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11th May 2020

Looking after your car during the Coronavirus pandemic

As roads across the UK are quieter than ever before, it is safe to say that the COVID-19 pandemic has drastically reduced the number of people using their cars on a regular basis.

looking after your car during the pandemic

When restrictions were first introduced, many car owners worried that they would be unable to meet their MOT requirements, whilst complying with the restrictions put in place. In response to this, the Government was quick to announce that MOTs due on or after 30th March 2020, will be extended by six months.

Whilst the extension allows vehicles to continue to be driven (with a valid MOT certificate), a vehicle cannot be used if it would be deemed to be un-roadworthy. Penalties for driving a vehicle in a dangerous condition could mean a £2,500 fine, a driving ban and three penalty points on your licence.

So, what can you do to ensure your vehicle is looked after and safe to drive during the pandemic until you can attend your next vehicle service and MOT?

Checking your vehicle before you drive

Before each and every journey, there are some fairly straightforward checks you should carry out:

  • Your windscreen and mirrors are clean
  • Your brakes are working
  • Your lights are working

In addition to this, there are a number of other vehicle checks that should be carried out on a regular basis (how often they should be checked will be indicated in each vehicle’s handbook).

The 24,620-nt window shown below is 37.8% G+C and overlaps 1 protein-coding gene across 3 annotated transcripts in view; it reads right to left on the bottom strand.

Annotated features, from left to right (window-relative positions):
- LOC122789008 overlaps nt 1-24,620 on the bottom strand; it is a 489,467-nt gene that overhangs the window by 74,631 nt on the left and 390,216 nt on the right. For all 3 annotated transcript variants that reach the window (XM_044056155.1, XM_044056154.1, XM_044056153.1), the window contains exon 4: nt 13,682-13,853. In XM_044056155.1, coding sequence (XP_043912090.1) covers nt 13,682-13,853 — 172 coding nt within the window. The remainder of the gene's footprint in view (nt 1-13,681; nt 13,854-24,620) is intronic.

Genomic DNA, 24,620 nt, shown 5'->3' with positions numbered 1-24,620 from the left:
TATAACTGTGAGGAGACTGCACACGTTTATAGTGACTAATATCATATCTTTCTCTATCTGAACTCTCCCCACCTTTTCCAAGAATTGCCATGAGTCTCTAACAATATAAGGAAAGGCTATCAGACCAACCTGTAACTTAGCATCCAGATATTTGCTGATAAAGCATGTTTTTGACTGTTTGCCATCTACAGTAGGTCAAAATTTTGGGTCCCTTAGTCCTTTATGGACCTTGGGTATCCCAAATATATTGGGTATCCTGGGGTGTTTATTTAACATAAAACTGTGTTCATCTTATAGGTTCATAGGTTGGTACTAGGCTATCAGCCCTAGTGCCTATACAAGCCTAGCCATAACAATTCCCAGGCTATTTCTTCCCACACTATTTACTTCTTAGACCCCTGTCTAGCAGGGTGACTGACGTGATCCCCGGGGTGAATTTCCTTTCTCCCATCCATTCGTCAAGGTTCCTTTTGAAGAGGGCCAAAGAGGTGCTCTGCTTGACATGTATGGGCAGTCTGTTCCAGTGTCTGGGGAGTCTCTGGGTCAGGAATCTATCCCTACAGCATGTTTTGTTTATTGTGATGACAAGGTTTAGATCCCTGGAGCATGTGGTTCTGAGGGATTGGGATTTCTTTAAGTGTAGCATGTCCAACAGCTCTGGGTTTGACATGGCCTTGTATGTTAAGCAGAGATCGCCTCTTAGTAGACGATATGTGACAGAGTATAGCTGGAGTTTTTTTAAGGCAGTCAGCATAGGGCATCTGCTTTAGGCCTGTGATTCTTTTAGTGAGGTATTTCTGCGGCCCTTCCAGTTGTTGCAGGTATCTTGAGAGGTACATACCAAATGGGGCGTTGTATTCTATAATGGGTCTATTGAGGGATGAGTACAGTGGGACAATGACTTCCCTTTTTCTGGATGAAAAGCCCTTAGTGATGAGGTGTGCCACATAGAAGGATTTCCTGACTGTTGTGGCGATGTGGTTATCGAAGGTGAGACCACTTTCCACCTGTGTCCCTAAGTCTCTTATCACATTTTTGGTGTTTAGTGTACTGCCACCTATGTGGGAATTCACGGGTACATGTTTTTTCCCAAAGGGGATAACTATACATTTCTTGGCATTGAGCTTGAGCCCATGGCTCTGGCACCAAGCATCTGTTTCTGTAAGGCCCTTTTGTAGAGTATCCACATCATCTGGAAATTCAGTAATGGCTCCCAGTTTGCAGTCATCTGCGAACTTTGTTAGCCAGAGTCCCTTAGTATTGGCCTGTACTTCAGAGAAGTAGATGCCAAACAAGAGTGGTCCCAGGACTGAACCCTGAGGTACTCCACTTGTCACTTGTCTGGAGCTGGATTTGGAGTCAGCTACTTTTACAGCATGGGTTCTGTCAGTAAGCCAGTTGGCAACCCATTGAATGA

• Engine oil
  • Brake fluid
  • Battery
  • Tyre tread (1.6mm minimum)
  • Windscreen wash levels
  • Water level in your car’s radiator

Of course, with the Government encouraging all those who can to stay at home, this means that your car will likely be sitting idle for the foreseeable future. This could result in a number of issues later down the line, such as corroded brake discs or a flat battery.

To reduce corrosion to your brakes, experts recommend rolling your car back and forth a few metres regularly (if it is safe to do so).

For those that have cars privately parked, a trickle charger or mains-powered battery charger will keep your battery working during the lockdown. However, if this isn’t possible, letting your car engine run for 15 minutes whilst parked outdoors, on a regular basis will help keep your battery charged. The vehicle should not be left unattended with the engine running as this may result in a criminal prosecution or provide a target for an opportunist thief.